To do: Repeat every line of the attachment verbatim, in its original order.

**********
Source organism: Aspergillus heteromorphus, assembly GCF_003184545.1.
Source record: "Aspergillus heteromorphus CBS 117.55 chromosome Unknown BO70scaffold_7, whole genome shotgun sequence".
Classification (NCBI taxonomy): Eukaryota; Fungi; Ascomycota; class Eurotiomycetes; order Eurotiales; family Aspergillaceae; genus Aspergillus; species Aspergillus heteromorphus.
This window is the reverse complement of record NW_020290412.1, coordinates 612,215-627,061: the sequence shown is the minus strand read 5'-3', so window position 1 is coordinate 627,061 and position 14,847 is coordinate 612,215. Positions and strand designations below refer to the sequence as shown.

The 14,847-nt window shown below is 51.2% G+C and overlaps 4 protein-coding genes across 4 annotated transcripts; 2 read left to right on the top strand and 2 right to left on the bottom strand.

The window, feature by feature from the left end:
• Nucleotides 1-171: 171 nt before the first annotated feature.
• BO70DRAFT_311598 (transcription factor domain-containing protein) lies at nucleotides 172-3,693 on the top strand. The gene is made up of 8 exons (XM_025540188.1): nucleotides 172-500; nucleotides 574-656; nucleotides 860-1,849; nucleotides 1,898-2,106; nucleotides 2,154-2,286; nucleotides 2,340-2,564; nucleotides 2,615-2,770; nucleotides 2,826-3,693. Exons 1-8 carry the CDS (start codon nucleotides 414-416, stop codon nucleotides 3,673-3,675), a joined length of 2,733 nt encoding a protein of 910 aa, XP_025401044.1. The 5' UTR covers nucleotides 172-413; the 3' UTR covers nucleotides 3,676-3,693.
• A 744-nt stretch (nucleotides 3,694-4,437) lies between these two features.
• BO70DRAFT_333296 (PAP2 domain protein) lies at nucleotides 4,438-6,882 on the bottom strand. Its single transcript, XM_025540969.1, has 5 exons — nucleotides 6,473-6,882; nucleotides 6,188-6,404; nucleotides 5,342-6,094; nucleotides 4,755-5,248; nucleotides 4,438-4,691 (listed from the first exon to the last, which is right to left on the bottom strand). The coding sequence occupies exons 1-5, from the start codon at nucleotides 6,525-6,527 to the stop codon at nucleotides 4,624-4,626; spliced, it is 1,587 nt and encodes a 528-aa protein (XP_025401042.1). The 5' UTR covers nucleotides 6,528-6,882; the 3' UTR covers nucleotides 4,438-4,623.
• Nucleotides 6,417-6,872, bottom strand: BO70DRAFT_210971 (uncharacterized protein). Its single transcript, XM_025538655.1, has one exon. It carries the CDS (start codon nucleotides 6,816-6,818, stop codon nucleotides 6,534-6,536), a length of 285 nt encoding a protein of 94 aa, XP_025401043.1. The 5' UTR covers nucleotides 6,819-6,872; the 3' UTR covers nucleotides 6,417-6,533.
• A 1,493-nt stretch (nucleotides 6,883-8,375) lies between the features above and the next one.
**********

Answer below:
Source organism: Aspergillus heteromorphus, assembly GCF_003184545.1.
Source record: "Aspergillus heteromorphus CBS 117.55 chromosome Unknown BO70scaffold_7, whole genome shotgun sequence".
Classification (NCBI taxonomy): Eukaryota; Fungi; Ascomycota; class Eurotiomycetes; order Eurotiales; family Aspergillaceae; genus Aspergillus; species Aspergillus heteromorphus.
This window is the reverse complement of record NW_020290412.1, coordinates 612,215-627,061: the sequence shown is the minus strand read 5'-3', so window position 1 is coordinate 627,061 and position 14,847 is coordinate 612,215. Positions and strand designations below refer to the sequence as shown.

The 14,847-nt window shown below is 51.2% G+C and overlaps 4 protein-coding genes across 4 annotated transcripts; 2 read left to right on the top strand and 2 right to left on the bottom strand.

The window, feature by feature from the left end:
• Nucleotides 1-171: 171 nt before the first annotated feature.
• BO70DRAFT_311598 (transcription factor domain-containing protein) lies at nucleotides 172-3,693 on the top strand. The gene is made up of 8 exons (XM_025540188.1): nucleotides 172-500; nucleotides 574-656; nucleotides 860-1,849; nucleotides 1,898-2,106; nucleotides 2,154-2,286; nucleotides 2,340-2,564; nucleotides 2,615-2,770; nucleotides 2,826-3,693. Exons 1-8 carry the CDS (start codon nucleotides 414-416, stop codon nucleotides 3,673-3,675), a joined length of 2,733 nt encoding a protein of 910 aa, XP_025401044.1. The 5' UTR covers nucleotides 172-413; the 3' UTR covers nucleotides 3,676-3,693.
• A 744-nt stretch (nucleotides 3,694-4,437) lies between these two features.
• BO70DRAFT_333296 (PAP2 domain protein) lies at nucleotides 4,438-6,882 on the bottom strand. Its single transcript, XM_025540969.1, has 5 exons — nucleotides 6,473-6,882; nucleotides 6,188-6,404; nucleotides 5,342-6,094; nucleotides 4,755-5,248; nucleotides 4,438-4,691 (listed from the first exon to the last, which is right to left on the bottom strand). The coding sequence occupies exons 1-5, from the start codon at nucleotides 6,525-6,527 to the stop codon at nucleotides 4,624-4,626; spliced, it is 1,587 nt and encodes a 528-aa protein (XP_025401042.1). The 5' UTR covers nucleotides 6,528-6,882; the 3' UTR covers nucleotides 4,438-4,623.
• Nucleotides 6,417-6,872, bottom strand: BO70DRAFT_210971 (uncharacterized protein). Its single transcript, XM_025538655.1, has one exon. It carries the CDS (start codon nucleotides 6,816-6,818, stop codon nucleotides 6,534-6,536), a length of 285 nt encoding a protein of 94 aa, XP_025401043.1. The 5' UTR covers nucleotides 6,819-6,872; the 3' UTR covers nucleotides 6,417-6,533.
• A 1,493-nt stretch (nucleotides 6,883-8,375) lies between the features above and the next one.